Mercury, one of the five classical planets visible with the naked eye, is named after the fast-footed Roman messenger deity. Although it is unknown when the planet was discovered, astronomers Galileo Galilei and Thomas Harriot first viewed it using telescopes in the seventeenth century. They observed that it moved slowly across the sky and was therefore not a fixed star.
Galileo described it as "a small but very bright body" that moved slowly through the night sky. He also noted its relationship to the other planets, saying it followed along behind Jupiter but was still able to be seen when that planet was below the horizon.
Harriot collected data on the positions of several stars and planets over several nights and found that none of them stayed put relative to any other object. This means that they were all moving around something else--probably another planet--but what that something else was Harriot could not say. He may have suspected it was Earth because it was known that the Sun and Moon moved around the Earth, but he did not know this at the time of his observations.
More than 200 years later, scientists are still discovering new things about Mercury. In 2006, for example, NASA's Messenger spacecraft arrived at the planet and began taking pictures and making measurements. So far, the data have revealed that Mercury has a thin veneer of atmosphere, no global oceans, and an iron core.
What is the origin of the name Mercury? The Romans believed that gods and goddesses oversaw all aspects of life on Earth. Mercury is named after the gods' messenger. The Roman Mercury wore a helmet with wings and wore shoes with wings. He was also called Hermes because he could lead people from one place to another by flying with his magical staff.
Hermes led the souls of the dead to the afterlife. He did this by way of a special path for him to follow. This path was called the "road of the sun" and it went through twelve cities in Italy. At each city, there was a god who could either help or hinder Hermes on his journey. If he was being helped, then Hermes would give that city's citizens gifts before moving on to the next place. If he was being held up, then it meant that the next city on his route had been visited already. There were also islands near Italy where Hermes stopped to rest during his trip home for the summer. One of these islands is called MERCURY ISLAND.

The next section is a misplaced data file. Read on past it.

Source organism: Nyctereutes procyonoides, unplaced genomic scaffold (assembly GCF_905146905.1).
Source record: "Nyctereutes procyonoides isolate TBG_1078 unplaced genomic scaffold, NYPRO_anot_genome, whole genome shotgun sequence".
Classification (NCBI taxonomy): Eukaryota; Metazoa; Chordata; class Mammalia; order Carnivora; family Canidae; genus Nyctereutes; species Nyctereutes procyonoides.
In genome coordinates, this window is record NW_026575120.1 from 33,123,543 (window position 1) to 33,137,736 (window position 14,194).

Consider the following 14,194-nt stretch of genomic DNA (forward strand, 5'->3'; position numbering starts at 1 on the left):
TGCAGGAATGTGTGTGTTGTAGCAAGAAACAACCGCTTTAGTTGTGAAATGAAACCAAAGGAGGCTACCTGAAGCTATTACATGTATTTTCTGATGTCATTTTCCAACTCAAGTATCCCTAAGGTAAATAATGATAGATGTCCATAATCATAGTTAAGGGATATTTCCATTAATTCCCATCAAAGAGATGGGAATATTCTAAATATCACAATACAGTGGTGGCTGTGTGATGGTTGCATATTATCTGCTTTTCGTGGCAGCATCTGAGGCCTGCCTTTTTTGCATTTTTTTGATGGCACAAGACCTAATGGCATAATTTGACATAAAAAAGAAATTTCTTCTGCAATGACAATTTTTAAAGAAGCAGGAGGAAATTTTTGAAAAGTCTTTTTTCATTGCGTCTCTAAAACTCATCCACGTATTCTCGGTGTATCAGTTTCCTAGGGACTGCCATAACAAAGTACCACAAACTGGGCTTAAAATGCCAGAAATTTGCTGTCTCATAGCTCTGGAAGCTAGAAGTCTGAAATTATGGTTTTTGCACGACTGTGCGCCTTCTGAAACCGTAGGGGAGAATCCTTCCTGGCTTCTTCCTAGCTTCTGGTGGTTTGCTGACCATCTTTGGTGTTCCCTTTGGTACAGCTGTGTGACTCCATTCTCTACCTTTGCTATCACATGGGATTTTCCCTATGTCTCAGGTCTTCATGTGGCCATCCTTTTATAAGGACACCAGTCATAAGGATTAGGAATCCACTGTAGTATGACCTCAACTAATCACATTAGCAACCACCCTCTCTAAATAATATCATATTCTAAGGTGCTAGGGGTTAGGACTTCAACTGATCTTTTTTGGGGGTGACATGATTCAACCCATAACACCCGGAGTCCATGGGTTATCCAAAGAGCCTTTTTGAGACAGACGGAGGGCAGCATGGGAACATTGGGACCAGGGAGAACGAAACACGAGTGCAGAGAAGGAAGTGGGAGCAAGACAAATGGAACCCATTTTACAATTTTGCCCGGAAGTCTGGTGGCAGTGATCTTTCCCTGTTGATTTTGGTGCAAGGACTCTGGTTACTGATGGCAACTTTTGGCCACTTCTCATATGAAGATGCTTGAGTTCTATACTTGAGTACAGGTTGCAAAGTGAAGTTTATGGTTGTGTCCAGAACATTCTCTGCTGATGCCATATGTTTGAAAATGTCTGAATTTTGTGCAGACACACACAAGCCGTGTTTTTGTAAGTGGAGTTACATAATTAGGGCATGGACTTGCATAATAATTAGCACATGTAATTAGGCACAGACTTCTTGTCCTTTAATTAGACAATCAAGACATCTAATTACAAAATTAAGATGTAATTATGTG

The Romans believed that their gods took care of everyone, even strangers. They asked Mercury to watch over travelers so they wouldn't be injured or robbed while away from home. Because of this, the Romans named the planet after the God of Messengers and Thieves.
If you monitor it between July 20th and August 9th, you'll notice Mercury wandering, offering strong evidence that it is, in fact, a planet. Infrared images (center, 2007) can be rebuilt, or the Messenger mission can fly to Mercury and photograph it directly (right).
Why do we know this? Because the Astronomical Unit (AU), the average distance from Earth to the Sun, is about 150 million miles (241 million km). At this distance, Venus orbits the Sun in 874 days, while Mercury completes an orbit in 59 days. This means that if Venus was closer than Earth, then Mercury would be outside Earth's orbit; if Venus was further away than Earth, then Mercury would be inside Earth's orbit.
The math here shows us that if Mercury were a star, it would be too close to the Sun for its atmosphere to remain liquid water, which means that it would either be completely evaporated or frozen over. In fact, the average temperature on Mercury is 450 degrees Fahrenheit (230 degrees Celsius). It is so hot that any water that did exist would be solid under normal conditions.
This doesn't mean that there isn't water under Mercury's surface. Spacecraft have found signs of hydrous minerals, which are known to form under certain conditions such as high pressure and low temperatures. It may be possible that if enough water ever pooled together, it could become fluid again at these temperatures.
Mercury's symbol Hg is derived from its Greek name, hydrargyrum, which means "liquid silver" in reference to its gleaming surface. Because of its speed, the element is sometimes known as "quicksilver." Mercury, named after the solar system's fastest-moving planet, has been known to humans for millennia. It was first isolated by the Persian scientist Abd al-Rahman Ibn Bahaa ad-Din al-Jazari in 1172 and identified as a new chemical element about 50 years later. Modern scientists agree that mercury is an essential part of the global cycling of nutrients.
Mercury is a heavy metal that can cause serious health problems if it enters the human body through the skin or via the air we breathe. Exposure to elemental mercury occurs when it enters our environment either naturally (such as volcanic eruptions) or through human activities (such as mining, drilling, or chlor-alkali manufacturing). The most common source of exposure for adults is eating fish that have bioaccumulated mercury, such as tuna, swordfish, and shark. In addition, burning coal contains mercury. Industrial emissions also enter the atmosphere during the production of liquid organic chemicals and pesticides, among other things. The main route of exposure for children is through ingestion of household products containing mercury, such as thermometers, fluorescent light bulbs, and barometers.